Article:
According to Beikircher, “Our research provides new insight into how different species of trees can adapt to drought conditions. With climate change leading to more frequent and severe droughts, it is crucial to understand how tree species can cope with and recover from such conditions. The study by Beikircher and colleagues provides valuable insights into the mechanisms underlying tree resilience to drought and offers potential solutions for forest management in the face of climate change.
By using ultrasound sensors to monitor the responses of mature trees to artificial drought conditions, the researchers were able to investigate the impact of drought on the trees’ vascular systems. The ultrasound signals produced by the trees revealed the presence of air bubbles, or embolisms, that can clog the tiny vessels responsible for transporting water from the roots to the leaves.
The results of the study showed that beech trees are more resilient to drought than spruce trees, despite the fact that they appear to be less conservative with their water management. While both species close the pores on their leaves to prevent embolisms, beech trees are able to keep their pores open longer than spruce trees, allowing them to continue photosynthesis and produce the carbohydrates and sugars needed to survive and grow.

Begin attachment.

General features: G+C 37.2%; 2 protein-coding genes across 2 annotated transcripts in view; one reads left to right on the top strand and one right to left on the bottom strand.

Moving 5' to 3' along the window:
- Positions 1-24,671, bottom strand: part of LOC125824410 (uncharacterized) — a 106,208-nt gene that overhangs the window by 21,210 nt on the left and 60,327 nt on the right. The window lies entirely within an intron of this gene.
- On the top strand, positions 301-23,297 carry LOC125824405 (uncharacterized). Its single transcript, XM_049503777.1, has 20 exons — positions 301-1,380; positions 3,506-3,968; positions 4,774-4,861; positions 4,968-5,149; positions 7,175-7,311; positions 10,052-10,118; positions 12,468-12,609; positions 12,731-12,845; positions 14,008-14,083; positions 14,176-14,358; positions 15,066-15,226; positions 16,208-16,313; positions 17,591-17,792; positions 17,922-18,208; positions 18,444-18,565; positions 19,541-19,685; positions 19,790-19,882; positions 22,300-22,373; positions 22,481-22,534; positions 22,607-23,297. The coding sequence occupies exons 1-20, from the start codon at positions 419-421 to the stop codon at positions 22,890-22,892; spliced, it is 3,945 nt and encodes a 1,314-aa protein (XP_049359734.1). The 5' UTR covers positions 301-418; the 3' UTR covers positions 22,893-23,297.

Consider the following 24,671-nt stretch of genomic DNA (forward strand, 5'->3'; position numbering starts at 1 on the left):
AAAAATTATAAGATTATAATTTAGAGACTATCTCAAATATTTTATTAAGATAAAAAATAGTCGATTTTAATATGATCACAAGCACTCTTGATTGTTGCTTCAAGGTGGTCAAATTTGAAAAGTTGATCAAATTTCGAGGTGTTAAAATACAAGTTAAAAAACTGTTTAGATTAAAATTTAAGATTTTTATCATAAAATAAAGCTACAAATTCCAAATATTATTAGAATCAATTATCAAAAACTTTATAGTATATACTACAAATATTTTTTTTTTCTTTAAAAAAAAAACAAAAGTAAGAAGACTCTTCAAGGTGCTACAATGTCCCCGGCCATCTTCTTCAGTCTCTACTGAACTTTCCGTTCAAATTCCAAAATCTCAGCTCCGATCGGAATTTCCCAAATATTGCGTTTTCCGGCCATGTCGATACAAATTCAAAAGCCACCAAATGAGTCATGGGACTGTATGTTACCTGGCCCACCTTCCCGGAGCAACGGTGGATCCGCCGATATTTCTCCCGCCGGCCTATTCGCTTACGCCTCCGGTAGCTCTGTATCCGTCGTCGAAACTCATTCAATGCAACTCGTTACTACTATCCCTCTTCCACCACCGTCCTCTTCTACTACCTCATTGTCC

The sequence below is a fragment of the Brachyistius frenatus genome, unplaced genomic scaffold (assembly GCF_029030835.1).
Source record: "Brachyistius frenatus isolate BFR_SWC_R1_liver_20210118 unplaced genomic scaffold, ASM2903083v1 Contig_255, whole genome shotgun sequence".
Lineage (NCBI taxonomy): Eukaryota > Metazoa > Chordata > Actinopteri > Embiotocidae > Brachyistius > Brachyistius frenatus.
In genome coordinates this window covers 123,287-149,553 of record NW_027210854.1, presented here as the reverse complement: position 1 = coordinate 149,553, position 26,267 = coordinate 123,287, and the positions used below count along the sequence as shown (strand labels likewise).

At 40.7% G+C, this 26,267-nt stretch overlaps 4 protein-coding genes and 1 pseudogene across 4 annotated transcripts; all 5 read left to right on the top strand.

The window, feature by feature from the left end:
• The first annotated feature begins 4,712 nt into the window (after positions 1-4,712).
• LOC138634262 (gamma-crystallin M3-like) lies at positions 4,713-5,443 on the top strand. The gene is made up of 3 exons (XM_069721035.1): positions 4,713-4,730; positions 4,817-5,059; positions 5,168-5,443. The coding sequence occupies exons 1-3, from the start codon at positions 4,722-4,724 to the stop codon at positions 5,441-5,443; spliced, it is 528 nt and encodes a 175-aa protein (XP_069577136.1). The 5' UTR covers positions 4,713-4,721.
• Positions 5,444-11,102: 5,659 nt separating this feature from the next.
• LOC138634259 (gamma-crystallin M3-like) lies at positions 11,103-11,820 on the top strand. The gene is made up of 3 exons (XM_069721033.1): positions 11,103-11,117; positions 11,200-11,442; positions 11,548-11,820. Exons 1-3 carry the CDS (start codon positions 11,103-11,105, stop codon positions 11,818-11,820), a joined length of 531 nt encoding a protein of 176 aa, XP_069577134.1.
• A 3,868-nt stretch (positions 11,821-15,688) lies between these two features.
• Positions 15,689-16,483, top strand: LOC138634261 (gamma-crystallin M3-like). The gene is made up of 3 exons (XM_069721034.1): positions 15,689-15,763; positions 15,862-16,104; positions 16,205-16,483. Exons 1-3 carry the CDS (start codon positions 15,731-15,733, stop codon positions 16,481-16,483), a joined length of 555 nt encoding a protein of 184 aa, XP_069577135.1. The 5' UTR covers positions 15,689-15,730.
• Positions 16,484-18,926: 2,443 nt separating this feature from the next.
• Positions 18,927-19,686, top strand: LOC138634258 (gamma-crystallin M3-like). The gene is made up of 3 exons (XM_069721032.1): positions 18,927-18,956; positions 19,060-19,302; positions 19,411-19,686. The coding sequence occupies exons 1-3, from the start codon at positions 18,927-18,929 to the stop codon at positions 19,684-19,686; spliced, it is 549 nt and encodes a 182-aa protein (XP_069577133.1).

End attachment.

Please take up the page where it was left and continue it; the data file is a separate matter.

One possible explanation for the greater resilience of beech trees is their ability to access deeper, wetter soil and maintain more robust water reserves. The study also suggests that a more diverse forest, with deep-rooted beeches interspersed with spruce trees, could help increase moisture in the soil’s upper levels by wicking water up to where the spruce roots are.
These findings have important implications for forest management strategies in the face of climate change. As droughts become more frequent and severe, understanding the mechanisms that allow some tree species to cope and recover could help inform decisions about which species to plant and where. A more diverse forest, with a mix of species that have different water requirements and rooting depths, could help mitigate the impacts of drought and promote forest resilience in the face of a changing climate.
In addition, the study highlights the importance of using innovative techniques to study the responses of mature trees to environmental stressors. By bringing the lab to the trees, Beikircher and her colleagues were able to investigate the complex interactions between tree physiology and the environment in a way that would not have been possible with traditional methods.
As Beikircher notes, “It’s important to understand how the trees function in their natural environment…We need to be innovative in our methods to learn more about these ecosystems.”
Overall, the study by Beikircher and colleagues offers valuable insights into the mechanisms underlying tree resilience to drought and provides potential solutions for forest management in the face of climate change. By continuing to use innovative methods to study these complex ecosystems, we can better understand how to promote forest resilience and ensure the survival of these vital ecosystems for generations to come.